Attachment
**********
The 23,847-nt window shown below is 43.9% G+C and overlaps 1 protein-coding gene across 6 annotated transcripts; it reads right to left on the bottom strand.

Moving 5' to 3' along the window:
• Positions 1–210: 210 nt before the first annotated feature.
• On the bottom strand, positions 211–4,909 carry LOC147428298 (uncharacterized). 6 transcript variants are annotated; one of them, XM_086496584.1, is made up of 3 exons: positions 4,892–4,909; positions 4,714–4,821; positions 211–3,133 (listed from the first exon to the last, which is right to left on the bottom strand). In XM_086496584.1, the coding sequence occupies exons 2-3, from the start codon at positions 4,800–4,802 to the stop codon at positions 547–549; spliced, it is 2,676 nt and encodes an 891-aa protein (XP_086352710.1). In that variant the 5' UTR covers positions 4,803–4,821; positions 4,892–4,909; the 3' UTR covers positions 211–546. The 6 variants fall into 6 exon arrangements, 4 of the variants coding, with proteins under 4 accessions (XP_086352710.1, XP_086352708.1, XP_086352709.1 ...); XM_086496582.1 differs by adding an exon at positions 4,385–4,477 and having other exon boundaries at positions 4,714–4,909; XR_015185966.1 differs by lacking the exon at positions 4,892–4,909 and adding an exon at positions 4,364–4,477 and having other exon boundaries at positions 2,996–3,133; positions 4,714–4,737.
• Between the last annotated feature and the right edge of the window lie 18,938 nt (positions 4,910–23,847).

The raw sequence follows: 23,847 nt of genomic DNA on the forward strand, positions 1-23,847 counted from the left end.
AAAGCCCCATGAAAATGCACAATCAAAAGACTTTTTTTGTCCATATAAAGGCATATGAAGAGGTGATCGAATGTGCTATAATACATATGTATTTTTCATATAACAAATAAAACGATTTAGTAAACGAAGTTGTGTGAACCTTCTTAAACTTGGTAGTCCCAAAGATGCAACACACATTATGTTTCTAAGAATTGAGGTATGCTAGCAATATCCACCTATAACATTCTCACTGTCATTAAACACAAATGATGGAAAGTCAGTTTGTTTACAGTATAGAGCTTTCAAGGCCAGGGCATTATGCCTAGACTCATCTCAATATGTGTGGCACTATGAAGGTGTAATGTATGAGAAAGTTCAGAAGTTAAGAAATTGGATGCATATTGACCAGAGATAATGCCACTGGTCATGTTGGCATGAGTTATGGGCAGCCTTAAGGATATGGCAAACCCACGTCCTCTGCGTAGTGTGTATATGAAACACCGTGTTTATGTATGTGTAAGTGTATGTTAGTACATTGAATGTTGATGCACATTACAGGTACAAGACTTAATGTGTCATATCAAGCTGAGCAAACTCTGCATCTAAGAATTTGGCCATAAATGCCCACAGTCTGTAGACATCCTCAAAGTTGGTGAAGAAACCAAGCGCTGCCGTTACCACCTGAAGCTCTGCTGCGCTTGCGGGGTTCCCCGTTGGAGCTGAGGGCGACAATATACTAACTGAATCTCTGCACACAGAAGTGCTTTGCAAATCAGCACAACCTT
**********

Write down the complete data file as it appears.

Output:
The 23,847-nt window shown below is 43.9% G+C and overlaps 1 protein-coding gene across 6 annotated transcripts; it reads right to left on the bottom strand.

Moving 5' to 3' along the window:
• Positions 1–210: 210 nt before the first annotated feature.
• On the bottom strand, positions 211–4,909 carry LOC147428298 (uncharacterized). 6 transcript variants are annotated; one of them, XM_086496584.1, is made up of 3 exons: positions 4,892–4,909; positions 4,714–4,821; positions 211–3,133 (listed from the first exon to the last, which is right to left on the bottom strand). In XM_086496584.1, the coding sequence occupies exons 2-3, from the start codon at positions 4,800–4,802 to the stop codon at positions 547–549; spliced, it is 2,676 nt and encodes an 891-aa protein (XP_086352710.1). In that variant the 5' UTR covers positions 4,803–4,821; positions 4,892–4,909; the 3' UTR covers positions 211–546. The 6 variants fall into 6 exon arrangements, 4 of the variants coding, with proteins under 4 accessions (XP_086352710.1, XP_086352708.1, XP_086352709.1 ...); XM_086496582.1 differs by adding an exon at positions 4,385–4,477 and having other exon boundaries at positions 4,714–4,909; XR_015185966.1 differs by lacking the exon at positions 4,892–4,909 and adding an exon at positions 4,364–4,477 and having other exon boundaries at positions 2,996–3,133; positions 4,714–4,737.
• Between the last annotated feature and the right edge of the window lie 18,938 nt (positions 4,910–23,847).

The raw sequence follows: 23,847 nt of genomic DNA on the forward strand, positions 1-23,847 counted from the left end.
AAAGCCCCATGAAAATGCACAATCAAAAGACTTTTTTTGTCCATATAAAGGCATATGAAGAGGTGATCGAATGTGCTATAATACATATGTATTTTTCATATAACAAATAAAACGATTTAGTAAACGAAGTTGTGTGAACCTTCTTAAACTTGGTAGTCCCAAAGATGCAACACACATTATGTTTCTAAGAATTGAGGTATGCTAGCAATATCCACCTATAACATTCTCACTGTCATTAAACACAAATGATGGAAAGTCAGTTTGTTTACAGTATAGAGCTTTCAAGGCCAGGGCATTATGCCTAGACTCATCTCAATATGTGTGGCACTATGAAGGTGTAATGTATGAGAAAGTTCAGAAGTTAAGAAATTGGATGCATATTGACCAGAGATAATGCCACTGGTCATGTTGGCATGAGTTATGGGCAGCCTTAAGGATATGGCAAACCCACGTCCTCTGCGTAGTGTGTATATGAAACACCGTGTTTATGTATGTGTAAGTGTATGTTAGTACATTGAATGTTGATGCACATTACAGGTACAAGACTTAATGTGTCATATCAAGCTGAGCAAACTCTGCATCTAAGAATTTGGCCATAAATGCCCACAGTCTGTAGACATCCTCAAAGTTGGTGAAGAAACCAAGCGCTGCCGTTACCACCTGAAGCTCTGCTGCGCTTGCGGGGTTCCCCGTTGGAGCTGAGGGCGACAATATACTAACTGAATCTCTGCACACAGAAGTGCTTTGCAAATCAGCACAACCTT